How Come Conservatives Only Hate Some “Unions”?

Michael Perelman writes an excellent post on the roots of the current conservative efforts to roll-back collective bargaining rights for public workers. (See the Michael’s full post after the ‘more” button). Namely, the target right now is public sector workers but the effort is the same effort that traces back to the 1960’s as concerted effort of the right-wing.  The idea pushed was that by eliminating workers’ rights and increasing business (particularly financial industry) profits, everybody would benefit. It didn’t work out that way, though.

One very interesting observation that he makes is that not all “unions” are targets of the right-wing.  Technically in economic terms, a “union” is any combination, cartel, or trust that aims to reduce horizontal competition and negotiate or set prices/wages/output as one group.  Any such “union” is in essence anti-competitive. But in some cases it may be justified as increasing overall social welfare. For example, labor unions are justified when there is only one or a very few, very large employers negotiating with a very large number of employees. The employers have monopsony power (a monopoly on the buy side). The union balances the scales. (See my post here for more.) The right-wing though is apparently only opposed to labor unions, not all unions:

One union stood out by its successes.  It is not generally called a union, but so long as we can abuse reality by calling corporations people, we can call the Chamber of Commerce a union.  This union is so powerful that the present United States must come before as a humble supplicant.  This union was at the forefront of the deconstruction of the New Deal.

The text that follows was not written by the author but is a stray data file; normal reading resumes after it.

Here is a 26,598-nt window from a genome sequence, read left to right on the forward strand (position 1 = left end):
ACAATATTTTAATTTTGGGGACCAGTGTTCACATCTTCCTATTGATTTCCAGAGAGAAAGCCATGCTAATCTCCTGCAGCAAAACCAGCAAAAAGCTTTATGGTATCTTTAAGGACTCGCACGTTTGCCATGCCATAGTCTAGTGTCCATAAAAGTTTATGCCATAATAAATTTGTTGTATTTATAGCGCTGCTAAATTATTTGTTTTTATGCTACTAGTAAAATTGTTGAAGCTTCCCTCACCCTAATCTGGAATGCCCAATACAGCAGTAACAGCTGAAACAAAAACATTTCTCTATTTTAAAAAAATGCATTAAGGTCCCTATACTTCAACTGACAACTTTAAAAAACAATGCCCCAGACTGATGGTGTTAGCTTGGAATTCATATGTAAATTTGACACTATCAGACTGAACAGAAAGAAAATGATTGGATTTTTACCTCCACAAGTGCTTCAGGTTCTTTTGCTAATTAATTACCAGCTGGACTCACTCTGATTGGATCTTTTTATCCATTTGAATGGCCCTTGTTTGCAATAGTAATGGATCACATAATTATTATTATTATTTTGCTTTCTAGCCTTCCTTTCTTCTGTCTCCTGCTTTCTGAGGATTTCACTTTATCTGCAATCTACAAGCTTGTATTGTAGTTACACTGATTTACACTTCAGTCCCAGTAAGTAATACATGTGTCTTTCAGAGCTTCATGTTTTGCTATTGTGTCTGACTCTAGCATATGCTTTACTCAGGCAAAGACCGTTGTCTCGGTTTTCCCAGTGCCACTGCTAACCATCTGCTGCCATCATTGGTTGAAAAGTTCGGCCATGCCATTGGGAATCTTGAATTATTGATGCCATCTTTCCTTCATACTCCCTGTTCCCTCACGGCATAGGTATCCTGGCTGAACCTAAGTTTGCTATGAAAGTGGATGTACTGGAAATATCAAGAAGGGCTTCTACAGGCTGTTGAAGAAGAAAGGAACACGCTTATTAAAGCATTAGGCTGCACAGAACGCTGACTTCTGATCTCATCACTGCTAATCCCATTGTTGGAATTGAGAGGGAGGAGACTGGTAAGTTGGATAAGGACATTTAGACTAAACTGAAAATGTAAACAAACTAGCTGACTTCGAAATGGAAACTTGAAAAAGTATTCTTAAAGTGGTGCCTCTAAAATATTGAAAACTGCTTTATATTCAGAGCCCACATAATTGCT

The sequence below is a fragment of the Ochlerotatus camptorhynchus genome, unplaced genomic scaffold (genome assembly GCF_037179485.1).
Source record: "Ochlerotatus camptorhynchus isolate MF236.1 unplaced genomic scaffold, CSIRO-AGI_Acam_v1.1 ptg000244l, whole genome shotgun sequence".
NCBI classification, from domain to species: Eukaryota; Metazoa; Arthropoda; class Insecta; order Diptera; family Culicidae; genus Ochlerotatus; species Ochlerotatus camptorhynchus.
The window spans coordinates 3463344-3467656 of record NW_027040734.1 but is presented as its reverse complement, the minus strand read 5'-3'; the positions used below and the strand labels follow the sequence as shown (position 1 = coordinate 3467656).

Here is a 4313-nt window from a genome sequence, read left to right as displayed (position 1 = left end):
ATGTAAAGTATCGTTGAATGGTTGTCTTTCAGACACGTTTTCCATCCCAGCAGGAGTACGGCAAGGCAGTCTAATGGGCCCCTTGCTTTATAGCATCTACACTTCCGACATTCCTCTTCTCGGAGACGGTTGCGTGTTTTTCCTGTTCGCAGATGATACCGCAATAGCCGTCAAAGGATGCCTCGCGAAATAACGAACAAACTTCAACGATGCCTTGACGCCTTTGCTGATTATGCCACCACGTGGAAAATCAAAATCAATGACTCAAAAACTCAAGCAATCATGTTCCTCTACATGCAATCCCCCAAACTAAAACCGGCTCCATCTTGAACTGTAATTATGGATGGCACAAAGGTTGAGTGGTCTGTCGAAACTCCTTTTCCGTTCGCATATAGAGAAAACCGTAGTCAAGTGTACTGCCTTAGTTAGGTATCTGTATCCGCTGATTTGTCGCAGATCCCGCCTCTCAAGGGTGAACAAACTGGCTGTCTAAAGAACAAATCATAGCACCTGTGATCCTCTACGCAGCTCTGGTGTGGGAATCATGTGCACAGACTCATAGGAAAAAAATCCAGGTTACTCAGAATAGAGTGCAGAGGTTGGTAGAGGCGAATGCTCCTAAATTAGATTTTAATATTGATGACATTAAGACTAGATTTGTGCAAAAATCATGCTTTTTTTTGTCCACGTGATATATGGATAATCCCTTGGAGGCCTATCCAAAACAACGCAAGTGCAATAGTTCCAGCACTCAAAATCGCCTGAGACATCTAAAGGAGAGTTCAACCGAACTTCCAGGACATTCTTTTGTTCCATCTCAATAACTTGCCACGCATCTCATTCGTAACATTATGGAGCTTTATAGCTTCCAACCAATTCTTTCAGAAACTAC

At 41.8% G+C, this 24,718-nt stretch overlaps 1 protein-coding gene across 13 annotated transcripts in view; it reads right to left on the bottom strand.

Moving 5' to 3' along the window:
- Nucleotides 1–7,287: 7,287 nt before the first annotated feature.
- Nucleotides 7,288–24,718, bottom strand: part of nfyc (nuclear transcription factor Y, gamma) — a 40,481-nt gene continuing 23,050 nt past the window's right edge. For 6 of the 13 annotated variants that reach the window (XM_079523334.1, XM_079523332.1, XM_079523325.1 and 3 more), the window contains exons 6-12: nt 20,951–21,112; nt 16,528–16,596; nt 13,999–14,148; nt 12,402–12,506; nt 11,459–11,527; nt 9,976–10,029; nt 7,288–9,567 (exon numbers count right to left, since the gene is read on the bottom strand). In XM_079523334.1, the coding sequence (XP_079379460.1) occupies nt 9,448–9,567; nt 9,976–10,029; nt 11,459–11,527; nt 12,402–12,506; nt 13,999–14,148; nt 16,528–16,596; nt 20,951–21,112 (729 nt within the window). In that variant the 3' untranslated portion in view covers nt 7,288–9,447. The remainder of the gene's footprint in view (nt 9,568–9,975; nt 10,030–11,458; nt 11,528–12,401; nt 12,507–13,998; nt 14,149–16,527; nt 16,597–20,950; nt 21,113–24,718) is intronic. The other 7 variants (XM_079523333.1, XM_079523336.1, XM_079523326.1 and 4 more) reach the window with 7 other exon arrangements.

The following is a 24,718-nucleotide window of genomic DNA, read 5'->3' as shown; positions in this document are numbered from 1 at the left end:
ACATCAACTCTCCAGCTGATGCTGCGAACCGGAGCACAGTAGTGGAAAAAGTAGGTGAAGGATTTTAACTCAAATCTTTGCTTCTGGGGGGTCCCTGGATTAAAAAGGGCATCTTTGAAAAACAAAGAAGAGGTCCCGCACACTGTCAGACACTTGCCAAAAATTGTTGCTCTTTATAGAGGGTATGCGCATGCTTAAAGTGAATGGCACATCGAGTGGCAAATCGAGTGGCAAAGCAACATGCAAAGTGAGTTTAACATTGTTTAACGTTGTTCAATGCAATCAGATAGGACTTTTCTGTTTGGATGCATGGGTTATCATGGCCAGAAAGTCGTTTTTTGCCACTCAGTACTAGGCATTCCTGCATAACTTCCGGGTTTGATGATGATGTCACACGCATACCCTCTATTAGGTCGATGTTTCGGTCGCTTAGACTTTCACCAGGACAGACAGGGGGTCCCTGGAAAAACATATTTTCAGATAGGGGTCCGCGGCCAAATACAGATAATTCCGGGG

The time has come to stop blaming the victim.  Somehow, we have to learn to fight back in this one-sided class warfare.  We have to learn to explain that more of the same medicine that made us sick is not going to cure us.  We have to learn to identify the architects of this disaster — the political manipulators, the right wing foundations and their benefactors, and if we want to begin a legitimate fight against unions, let’s start with the Chamber of Commerce.

He highlights the Chamber of Commerce (particularly at the national level), but I can name others.  For example, the American Medical Assoc is effectively a union of high-paid physicians yet the right-wing actually promotes them. The American Bar Assoc. and other professional associations are likewise unions. Yet they don’t get criticized despite doctors fees and lawsuits being a very significant part of our long-term budget difficulties (healthcare costs).

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